Application Process


Apply for a Cal Grant in 2 easy steps!


Step One Application


Complete and submit the online Free Application for Federal Student Aid (FAFSA) or the California Dream Act Application by March 2* of each year.


  • If you are a U.S. citizen, a permanent resident, or other eligible non-citizen, you should file the FAFSA. For the definition of eligible non-citizen see the description of "Citizenship Status" in the application instructions here.
  • If you are not a citizen, but attended a California high school for at least three years, graduated from a California high school or the equivalent, and are or will be attending an accredited California college or university, you should file the California Dream Act Application.
  • You can also download a PDF version of the FAFSA or PDF version of the California Dream Act Application in English or Spanish which you will need to mail for processing. If you will be mailing in a paper application, be sure to make a copy for your records and obtain a Certificate of Mailing ($1.30 in addition to postage) from the Post Office so you can verify the date you mailed your forms.
  • If you or your parents are in a Registered Domestic Partnership at the time you submit your FAFSA or California Dream Act Application, you’ll need to complete the G-37: Cal Grant Registered Domestic Partner Reporting Form to be considered for a Cal Grant.
  • *Missed the March 2 deadline? There is a second deadline, only for California Community College students, September 2. Submit the required forms before the September 2 deadline to be considered for this specific Cal Grant. There is a limited number of September Cal Grants available.

Step Two Certified GPA


File a certified grade point average (GPA) with the California Student Aid Commission by no later than March 2*.


  • Some high schools and colleges automatically file their students’ certified GPAs with the Commission. Some do not. You must confirm whether your school will file your GPA for you before the deadline.
  • If your high school or college won’t be automatically submitting your Cal Grant GPA to the California Student Aid Commission, obtain a Cal Grant GPA Verification Form, get it certified by a school official, and mail it yourself before the deadline.
  • If you will be mailing in a paper GPA Verification Form, be sure to make a copy for your records and obtain a Certificate of Mailing ($1.30 in addition to postage) from the Post Office so that you can verify the date you mailed your form.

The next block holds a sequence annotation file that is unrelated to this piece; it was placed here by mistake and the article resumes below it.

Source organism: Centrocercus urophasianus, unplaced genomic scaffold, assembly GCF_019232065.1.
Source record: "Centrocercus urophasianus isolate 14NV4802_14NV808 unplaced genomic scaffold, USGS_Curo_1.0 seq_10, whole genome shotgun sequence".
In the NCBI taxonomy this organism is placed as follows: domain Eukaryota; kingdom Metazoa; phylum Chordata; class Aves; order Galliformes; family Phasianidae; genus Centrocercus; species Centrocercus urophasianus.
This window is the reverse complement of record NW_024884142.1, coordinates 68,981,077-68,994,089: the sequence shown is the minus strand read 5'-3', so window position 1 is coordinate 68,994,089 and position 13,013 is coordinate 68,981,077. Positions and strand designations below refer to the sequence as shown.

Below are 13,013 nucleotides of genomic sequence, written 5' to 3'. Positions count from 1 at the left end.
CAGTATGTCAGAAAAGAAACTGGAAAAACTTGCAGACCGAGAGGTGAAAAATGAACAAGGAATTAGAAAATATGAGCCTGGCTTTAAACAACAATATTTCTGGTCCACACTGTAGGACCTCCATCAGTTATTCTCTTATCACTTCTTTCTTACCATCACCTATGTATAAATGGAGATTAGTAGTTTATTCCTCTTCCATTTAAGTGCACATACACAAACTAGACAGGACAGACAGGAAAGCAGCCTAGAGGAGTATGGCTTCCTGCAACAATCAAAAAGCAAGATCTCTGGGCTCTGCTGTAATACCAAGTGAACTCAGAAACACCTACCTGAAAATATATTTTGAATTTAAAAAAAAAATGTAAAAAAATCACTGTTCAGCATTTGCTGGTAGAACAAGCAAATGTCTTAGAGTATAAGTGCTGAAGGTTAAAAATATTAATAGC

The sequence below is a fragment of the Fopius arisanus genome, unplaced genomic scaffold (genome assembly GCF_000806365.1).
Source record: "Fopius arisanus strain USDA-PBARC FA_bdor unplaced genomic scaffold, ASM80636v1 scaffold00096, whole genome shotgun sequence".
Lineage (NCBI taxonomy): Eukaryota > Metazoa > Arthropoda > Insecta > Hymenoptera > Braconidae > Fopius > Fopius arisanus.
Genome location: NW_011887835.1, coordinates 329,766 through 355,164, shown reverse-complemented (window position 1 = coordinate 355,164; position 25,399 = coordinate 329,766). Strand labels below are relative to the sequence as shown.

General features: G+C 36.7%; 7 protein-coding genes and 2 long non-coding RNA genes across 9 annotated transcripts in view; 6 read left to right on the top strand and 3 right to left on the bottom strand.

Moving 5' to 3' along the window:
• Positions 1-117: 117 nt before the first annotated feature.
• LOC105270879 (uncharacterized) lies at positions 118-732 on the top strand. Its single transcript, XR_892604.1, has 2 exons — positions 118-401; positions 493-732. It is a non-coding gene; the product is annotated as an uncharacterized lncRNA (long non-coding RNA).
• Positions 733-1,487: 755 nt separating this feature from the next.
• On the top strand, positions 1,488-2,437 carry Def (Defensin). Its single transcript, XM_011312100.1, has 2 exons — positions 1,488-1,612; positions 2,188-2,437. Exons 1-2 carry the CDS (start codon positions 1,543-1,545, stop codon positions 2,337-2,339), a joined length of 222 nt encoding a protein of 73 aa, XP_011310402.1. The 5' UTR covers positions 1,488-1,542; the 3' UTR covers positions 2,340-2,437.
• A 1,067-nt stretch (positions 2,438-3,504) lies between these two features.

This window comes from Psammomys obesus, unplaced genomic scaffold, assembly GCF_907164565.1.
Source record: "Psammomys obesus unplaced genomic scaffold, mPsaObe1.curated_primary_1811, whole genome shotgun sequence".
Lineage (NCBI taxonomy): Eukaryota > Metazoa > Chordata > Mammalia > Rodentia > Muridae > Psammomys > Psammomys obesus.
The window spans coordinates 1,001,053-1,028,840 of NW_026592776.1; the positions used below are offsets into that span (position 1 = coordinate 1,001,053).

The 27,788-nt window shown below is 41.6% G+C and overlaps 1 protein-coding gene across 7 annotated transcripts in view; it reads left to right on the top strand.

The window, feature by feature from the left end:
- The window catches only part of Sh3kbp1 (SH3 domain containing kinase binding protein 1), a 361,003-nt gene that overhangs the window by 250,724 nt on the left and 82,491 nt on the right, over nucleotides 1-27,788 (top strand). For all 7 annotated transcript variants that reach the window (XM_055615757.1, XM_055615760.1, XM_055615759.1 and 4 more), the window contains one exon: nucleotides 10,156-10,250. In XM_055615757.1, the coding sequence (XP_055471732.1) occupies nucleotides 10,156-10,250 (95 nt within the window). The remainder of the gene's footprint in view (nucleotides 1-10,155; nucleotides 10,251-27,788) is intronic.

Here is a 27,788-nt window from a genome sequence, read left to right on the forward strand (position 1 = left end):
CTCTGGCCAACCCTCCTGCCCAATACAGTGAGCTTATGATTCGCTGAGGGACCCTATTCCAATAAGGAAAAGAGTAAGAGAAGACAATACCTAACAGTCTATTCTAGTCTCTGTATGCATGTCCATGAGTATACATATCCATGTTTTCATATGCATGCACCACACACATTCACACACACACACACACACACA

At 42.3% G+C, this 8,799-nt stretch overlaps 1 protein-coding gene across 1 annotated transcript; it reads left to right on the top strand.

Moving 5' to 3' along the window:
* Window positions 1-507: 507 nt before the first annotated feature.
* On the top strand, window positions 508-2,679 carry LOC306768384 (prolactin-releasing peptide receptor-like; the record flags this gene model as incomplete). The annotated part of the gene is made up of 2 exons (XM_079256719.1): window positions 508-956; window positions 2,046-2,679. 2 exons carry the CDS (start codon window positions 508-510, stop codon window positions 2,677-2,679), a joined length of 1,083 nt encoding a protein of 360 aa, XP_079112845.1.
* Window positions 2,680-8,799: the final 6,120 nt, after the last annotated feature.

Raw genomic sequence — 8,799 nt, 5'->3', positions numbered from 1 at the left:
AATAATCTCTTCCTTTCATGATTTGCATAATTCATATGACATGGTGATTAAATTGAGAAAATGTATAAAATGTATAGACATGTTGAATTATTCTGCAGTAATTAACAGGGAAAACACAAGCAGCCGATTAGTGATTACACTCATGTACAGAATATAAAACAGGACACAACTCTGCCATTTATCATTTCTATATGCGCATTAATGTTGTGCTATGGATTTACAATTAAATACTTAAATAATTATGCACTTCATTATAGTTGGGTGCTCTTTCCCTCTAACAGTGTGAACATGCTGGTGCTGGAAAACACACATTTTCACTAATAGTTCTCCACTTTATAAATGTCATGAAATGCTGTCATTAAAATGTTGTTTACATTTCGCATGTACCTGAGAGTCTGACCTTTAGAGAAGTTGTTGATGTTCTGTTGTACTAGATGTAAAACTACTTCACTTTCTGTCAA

Tips for Filing


To avoid issues later, complete your application early.


  • Need help completing the FAFSA, California Dream Act Application, or other forms? See your high school counselor or college financial aid administrator, or attend a free California Cash for College workshop.
  • If you or your parents won’t file taxes before the March 2nd deadline, don’t wait to file your FAFSA or California Dream Act Application. You can still submit the application based on estimated financial information, then come back later after you have filed taxes and update your application. The Student Aid Commission cannot accept late FAFSAs or California Dream Act Applications for Cal Grant consideration.
  • The FAFSA is the application for federal student aid like Pell Grant, Supplemental Educational Opportunity Grant (SEOG), TEACH Grant, and federal student loans as well as state financial aid like Cal Grants. Most institutions also use the FAFSA for institutional need-based financial aid.
  • The California Dream Act Application is the application non-citizens will use to apply for High School Entitlement Cal Grant A and B awards, Community College Transfer Entitlement A and B awards, and Cal Grant C. The Dream Application is also used for institutional Dream Act financial aid and California Community Colleges Board of Governors Fee Waiver (BOG fee waiver).
  • Find more information about money for college in the Fund Your Future brochure and the More Ways to Pay Fact Sheet.
  • Out-of-State Students - In most cases, Cal Grants are only for California residents—those who are or will be a California resident for at least one year by the application deadline. If you’re under 18 years of age, your residency is determined by your parent's state of legal residence. However, if your college or university determines you are AB 540-eligible, then you may be eligible for Cal Grants, institutional grants, or BOG fee waivers.
  • Financial Aid Checklists - Use these checklists to help you plan and pay for college.
  • Explore Colleges - Take some time to explore colleges:

Learn more about the Cal Grant and other financial aid at: Financial Aid Programs